That included hanging out at Sardi’s where his pal Burns finally earned a caricature. Years later Brochu was similarly honored. Relatively young he even got voted into the Players Club in Gramercy Park. The venerable club occupies the former mansion of Edwin Booth. Critics are anathema but now and then I have snuck in when staying at the National Arts Club next door.

Between all of those wonderful anecdotes he sings/ recites iconic show tunes “Mr. Cellophane Man” from Chicago, “If I Were a Rich Man” a tribute to Zero Mostel in Fiddler on the Roof and “(Ya Got) Trouble from The Music Man.

He burns down the house relating the sordid tale of Holywood character man David Colowitz who became so rich and famous that every movie star lined up in his dense schedule of sexual partners.

In the "Butler’s Song" from the musical Enter Laughing (So Long, 174th Street) he takes a call from Greta Garbo who wishes to speak with Colowitz. That’s quite impossible as “He’s screwing Delores Del Rio” with Jean Harlow at seven and Mae West eleven. What follows is a who’s who of glamorous leading ladies of a bygone era. What gossipy fun.

It is an evening of delicious bits and pieces of a life in theatre. We meet the famous as well as the not so: Jack Gilford, Barney Martin, Stephen Schwartz, George S. Irving, Cyril Ritchard, Charles Nelson Reilly, Kathleen Freeman, Joan Crawford, Jackie Gleason, Roland Winters, Jimmy Cagney.

Regarding Crawford it seems his Dad dated her for a couple of years. Pointing to a projected image of her with two daughters he quipped that they were the ones she didn’t abuse. He speculates on what fun it would have been to have her as a step mother. “No wire hangers.”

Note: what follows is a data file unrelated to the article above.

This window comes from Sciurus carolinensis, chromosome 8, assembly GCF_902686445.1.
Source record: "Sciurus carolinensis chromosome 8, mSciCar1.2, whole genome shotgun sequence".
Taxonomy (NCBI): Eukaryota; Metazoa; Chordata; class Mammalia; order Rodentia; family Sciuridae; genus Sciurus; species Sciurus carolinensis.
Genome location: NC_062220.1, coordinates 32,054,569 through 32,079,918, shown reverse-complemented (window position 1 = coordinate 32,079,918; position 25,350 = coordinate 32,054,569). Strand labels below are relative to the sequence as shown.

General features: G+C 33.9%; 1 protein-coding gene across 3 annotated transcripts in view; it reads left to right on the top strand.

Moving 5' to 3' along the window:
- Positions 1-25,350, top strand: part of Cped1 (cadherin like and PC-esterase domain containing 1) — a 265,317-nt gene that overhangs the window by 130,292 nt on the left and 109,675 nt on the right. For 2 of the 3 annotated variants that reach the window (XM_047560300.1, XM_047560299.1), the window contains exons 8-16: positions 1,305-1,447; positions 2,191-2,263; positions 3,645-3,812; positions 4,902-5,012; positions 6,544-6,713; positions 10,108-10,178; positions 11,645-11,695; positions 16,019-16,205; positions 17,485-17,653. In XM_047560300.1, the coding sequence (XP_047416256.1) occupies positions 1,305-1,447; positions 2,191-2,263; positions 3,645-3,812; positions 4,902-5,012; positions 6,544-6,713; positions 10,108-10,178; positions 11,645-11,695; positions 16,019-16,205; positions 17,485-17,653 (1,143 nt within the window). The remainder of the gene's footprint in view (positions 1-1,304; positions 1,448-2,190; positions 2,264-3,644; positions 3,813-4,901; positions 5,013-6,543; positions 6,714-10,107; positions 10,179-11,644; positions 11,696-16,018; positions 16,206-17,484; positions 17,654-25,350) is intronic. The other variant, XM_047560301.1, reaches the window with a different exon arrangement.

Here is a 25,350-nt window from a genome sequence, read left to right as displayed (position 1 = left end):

Encountering these icons of stage and screen was not always easy. During a street encounter with his, idol Zero Mostel, the young Brochu begged for an autographed photo. Zero screamed at him “You’re not worthy.” A few days later one arrived in Brochu’s dressing room.

Brochu has a special affection for the tempestuous Mostel whom he physically resembles. Previously he appeared at Barrington Stage in the one man show Zero Hour.

He is self effacing in telling us how he insinuated himself into the presence of Cyril Ritchard. Part of that was being an errand boy. Having fetched a corned beef sandwich with two pickles and cole slaw on the side he asked ever so shyly if he might sit while the actor enjoyed his meal. That evolved into a weekly ritual and friendship leading to an introduction to the imperious Rex Harrison.

Who, like Garbo, just vanted to be alone when he and Ritchard were dining at Sardi’s. A fan asked him to sign her program to My Fair Lady. She informed the star in a gush that she had waited a year for a ticket to the show.

Harrison, the handsome smarmy beast, told her to buzz off. The enraged and indignant lady rolled it up and smashed it over Harrison’s head.

Forgive me for revealing the punch line but it is so hilarious I just can’t help myself. If you don't want to know stop reading here.

The regal Ritchard informed his dinner companion “That’s the first time I've seen the fan hitting the shit.”

Sorry about that but, trust me, this evening with Brochu is more fun than a barrel of monkeys.